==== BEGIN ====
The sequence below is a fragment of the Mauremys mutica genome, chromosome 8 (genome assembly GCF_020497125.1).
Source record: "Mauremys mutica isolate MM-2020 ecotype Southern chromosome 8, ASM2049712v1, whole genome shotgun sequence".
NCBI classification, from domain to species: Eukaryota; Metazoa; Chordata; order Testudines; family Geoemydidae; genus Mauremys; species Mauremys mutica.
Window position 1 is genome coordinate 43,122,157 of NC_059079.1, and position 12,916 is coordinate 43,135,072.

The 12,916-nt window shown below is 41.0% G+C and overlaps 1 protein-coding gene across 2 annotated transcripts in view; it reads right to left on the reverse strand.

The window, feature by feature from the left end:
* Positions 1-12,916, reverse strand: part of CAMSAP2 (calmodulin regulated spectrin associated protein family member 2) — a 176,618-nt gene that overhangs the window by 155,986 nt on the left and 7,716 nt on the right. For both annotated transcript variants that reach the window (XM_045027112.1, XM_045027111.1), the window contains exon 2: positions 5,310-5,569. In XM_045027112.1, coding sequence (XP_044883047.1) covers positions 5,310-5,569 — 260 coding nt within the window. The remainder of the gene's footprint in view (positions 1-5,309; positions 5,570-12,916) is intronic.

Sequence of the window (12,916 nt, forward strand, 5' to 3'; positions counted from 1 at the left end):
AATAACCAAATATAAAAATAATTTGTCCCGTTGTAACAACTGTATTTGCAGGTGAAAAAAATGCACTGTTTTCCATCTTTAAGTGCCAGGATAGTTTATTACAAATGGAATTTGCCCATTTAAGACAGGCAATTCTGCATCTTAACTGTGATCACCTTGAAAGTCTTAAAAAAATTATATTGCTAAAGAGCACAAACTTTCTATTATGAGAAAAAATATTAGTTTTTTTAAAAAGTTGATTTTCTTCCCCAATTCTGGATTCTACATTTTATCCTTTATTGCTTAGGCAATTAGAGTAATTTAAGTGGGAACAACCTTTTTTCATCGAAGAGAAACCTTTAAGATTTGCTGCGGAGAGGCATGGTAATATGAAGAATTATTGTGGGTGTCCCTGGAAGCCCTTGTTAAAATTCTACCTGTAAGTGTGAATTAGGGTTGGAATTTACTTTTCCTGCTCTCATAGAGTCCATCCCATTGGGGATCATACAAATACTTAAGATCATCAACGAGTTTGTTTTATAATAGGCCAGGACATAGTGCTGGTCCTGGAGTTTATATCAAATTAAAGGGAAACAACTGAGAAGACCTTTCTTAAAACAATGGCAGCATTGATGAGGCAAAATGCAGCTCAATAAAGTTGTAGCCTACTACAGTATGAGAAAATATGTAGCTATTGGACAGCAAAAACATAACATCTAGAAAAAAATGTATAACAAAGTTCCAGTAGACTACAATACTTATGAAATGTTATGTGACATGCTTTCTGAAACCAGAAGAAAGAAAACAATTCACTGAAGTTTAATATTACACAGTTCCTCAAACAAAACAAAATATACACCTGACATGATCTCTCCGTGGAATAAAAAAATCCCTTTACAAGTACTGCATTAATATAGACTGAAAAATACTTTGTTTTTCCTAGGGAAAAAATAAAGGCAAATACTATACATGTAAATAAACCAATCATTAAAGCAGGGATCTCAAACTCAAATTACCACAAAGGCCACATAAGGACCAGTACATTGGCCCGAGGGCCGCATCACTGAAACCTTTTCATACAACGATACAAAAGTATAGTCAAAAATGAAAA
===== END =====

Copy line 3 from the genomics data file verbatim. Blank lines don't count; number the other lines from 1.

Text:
NCBI classification, from domain to species: Eukaryota; Metazoa; Chordata; order Testudines; family Geoemydidae; genus Mauremys; species Mauremys mutica.